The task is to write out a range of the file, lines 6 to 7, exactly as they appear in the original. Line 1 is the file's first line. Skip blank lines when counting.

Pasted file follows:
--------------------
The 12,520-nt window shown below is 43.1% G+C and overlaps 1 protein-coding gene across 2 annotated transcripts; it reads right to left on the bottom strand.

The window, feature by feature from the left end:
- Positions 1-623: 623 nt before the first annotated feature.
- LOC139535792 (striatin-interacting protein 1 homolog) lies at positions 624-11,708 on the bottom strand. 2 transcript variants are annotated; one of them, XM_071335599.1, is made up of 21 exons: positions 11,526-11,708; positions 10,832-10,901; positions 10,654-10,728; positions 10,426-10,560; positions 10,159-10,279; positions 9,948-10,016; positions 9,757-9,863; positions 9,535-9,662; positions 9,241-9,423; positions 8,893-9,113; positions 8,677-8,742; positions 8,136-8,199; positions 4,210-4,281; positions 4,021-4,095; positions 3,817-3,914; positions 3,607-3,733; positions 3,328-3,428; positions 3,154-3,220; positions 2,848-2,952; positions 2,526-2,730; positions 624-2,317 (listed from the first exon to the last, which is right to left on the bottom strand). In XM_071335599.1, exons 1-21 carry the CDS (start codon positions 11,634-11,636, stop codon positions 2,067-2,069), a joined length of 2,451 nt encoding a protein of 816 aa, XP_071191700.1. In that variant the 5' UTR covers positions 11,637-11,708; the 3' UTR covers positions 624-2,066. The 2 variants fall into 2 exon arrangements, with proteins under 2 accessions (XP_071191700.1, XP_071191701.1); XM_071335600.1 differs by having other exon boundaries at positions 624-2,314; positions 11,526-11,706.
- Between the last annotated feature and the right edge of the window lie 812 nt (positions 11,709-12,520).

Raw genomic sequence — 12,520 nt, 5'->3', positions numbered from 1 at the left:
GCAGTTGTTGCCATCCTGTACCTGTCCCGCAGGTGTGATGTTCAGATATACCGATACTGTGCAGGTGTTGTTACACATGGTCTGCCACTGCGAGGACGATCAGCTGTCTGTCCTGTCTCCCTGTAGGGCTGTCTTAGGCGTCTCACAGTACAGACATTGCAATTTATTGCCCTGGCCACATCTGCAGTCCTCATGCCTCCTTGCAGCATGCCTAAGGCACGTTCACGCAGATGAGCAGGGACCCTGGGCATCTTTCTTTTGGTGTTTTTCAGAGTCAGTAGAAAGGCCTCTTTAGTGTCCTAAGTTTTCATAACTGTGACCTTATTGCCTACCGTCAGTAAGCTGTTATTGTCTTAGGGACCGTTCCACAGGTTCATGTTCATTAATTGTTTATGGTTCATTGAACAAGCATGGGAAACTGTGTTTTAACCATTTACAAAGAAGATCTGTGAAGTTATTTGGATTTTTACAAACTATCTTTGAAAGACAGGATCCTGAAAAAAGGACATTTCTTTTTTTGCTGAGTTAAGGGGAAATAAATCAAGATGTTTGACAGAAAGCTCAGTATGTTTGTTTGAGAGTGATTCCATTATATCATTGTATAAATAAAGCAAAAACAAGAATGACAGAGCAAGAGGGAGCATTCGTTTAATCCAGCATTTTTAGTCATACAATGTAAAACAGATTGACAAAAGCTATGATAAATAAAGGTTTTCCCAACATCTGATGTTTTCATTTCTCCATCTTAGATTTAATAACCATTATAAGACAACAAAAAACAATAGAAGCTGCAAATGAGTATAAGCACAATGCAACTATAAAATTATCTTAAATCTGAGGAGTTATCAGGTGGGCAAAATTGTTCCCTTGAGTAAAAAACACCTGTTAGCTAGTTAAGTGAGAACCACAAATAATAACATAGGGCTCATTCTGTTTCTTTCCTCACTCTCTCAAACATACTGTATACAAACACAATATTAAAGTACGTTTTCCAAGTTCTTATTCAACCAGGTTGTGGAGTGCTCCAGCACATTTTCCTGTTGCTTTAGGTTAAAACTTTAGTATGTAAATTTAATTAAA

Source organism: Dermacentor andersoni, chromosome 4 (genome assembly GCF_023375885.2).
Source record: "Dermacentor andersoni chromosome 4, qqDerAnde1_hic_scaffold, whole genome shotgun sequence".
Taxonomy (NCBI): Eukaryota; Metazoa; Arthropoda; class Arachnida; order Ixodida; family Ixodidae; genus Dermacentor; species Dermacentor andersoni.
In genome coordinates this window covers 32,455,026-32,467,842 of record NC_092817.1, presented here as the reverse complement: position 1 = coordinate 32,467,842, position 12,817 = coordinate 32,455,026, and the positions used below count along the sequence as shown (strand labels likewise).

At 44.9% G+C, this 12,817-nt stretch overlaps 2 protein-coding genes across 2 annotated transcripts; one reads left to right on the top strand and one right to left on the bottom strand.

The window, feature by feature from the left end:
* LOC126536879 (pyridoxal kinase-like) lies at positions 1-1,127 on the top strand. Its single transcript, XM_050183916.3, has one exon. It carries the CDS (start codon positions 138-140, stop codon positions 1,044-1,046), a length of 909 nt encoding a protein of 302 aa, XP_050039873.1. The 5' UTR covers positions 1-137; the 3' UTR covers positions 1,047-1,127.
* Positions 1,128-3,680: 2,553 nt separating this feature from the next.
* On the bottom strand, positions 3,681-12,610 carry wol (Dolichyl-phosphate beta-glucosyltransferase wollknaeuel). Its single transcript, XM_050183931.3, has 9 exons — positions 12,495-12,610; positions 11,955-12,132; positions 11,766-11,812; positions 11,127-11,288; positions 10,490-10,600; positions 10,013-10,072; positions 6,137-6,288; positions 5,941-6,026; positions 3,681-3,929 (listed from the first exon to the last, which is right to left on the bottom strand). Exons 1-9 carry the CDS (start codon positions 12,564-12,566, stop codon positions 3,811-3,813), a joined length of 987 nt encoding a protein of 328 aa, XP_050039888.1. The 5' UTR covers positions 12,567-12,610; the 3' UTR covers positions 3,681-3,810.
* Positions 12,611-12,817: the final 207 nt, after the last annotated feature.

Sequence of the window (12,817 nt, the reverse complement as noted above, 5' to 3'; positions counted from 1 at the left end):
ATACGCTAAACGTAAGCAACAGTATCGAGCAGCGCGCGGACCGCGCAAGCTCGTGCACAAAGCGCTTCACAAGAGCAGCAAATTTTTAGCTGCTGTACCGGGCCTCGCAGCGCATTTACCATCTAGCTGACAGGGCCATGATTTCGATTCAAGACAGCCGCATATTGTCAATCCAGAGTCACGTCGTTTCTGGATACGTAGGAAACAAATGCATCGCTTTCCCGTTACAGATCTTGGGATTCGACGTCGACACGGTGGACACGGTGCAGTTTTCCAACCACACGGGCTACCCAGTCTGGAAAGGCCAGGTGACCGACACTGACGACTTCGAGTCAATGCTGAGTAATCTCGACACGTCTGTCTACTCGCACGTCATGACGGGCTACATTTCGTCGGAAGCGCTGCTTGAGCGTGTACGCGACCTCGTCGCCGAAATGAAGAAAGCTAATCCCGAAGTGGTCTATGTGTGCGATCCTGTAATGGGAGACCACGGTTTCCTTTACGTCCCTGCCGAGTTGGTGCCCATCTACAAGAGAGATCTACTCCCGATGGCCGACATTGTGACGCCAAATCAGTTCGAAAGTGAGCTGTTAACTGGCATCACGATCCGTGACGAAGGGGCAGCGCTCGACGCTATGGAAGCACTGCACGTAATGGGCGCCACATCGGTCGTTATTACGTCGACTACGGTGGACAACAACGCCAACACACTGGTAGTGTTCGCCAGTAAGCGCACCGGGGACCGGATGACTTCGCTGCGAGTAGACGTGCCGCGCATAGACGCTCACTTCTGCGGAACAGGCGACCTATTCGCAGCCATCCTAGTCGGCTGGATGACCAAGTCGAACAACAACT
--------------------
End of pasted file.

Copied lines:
Raw genomic sequence — 12,520 nt, 5'->3', positions numbered from 1 at the left:
GCAGTTGTTGCCATCCTGTACCTGTCCCGCAGGTGTGATGTTCAGATATACCGATACTGTGCAGGTGTTGTTACACATGGTCTGCCACTGCGAGGACGATCAGCTGTCTGTCCTGTCTCCCTGTAGGGCTGTCTTAGGCGTCTCACAGTACAGACATTGCAATTTATTGCCCTGGCCACATCTGCAGTCCTCATGCCTCCTTGCAGCATGCCTAAGGCACGTTCACGCAGATGAGCAGGGACCCTGGGCATCTTTCTTTTGGTGTTTTTCAGAGTCAGTAGAAAGGCCTCTTTAGTGTCCTAAGTTTTCATAACTGTGACCTTATTGCCTACCGTCAGTAAGCTGTTATTGTCTTAGGGACCGTTCCACAGGTTCATGTTCATTAATTGTTTATGGTTCATTGAACAAGCATGGGAAACTGTGTTTTAACCATTTACAAAGAAGATCTGTGAAGTTATTTGGATTTTTACAAACTATCTTTGAAAGACAGGATCCTGAAAAAAGGACATTTCTTTTTTTGCTGAGTTAAGGGGAAATAAATCAAGATGTTTGACAGAAAGCTCAGTATGTTTGTTTGAGAGTGATTCCATTATATCATTGTATAAATAAAGCAAAAACAAGAATGACAGAGCAAGAGGGAGCATTCGTTTAATCCAGCATTTTTAGTCATACAATGTAAAACAGATTGACAAAAGCTATGATAAATAAAGGTTTTCCCAACATCTGATGTTTTCATTTCTCCATCTTAGATTTAATAACCATTATAAGACAACAAAAAACAATAGAAGCTGCAAATGAGTATAAGCACAATGCAACTATAAAATTATCTTAAATCTGAGGAGTTATCAGGTGGGCAAAATTGTTCCCTTGAGTAAAAAACACCTGTTAGCTAGTTAAGTGAGAACCACAAATAATAACATAGGGCTCATTCTGTTTCTTTCCTCACTCTCTCAAACATACTGTATACAAACACAATATTAAAGTACGTTTTCCAAGTTCTTATTCAACCAGGTTGTGGAGTGCTCCAGCACATTTTCCTGTTGCTTTAGGTTAAAACTTTAGTATGTAAATTTAATTAAA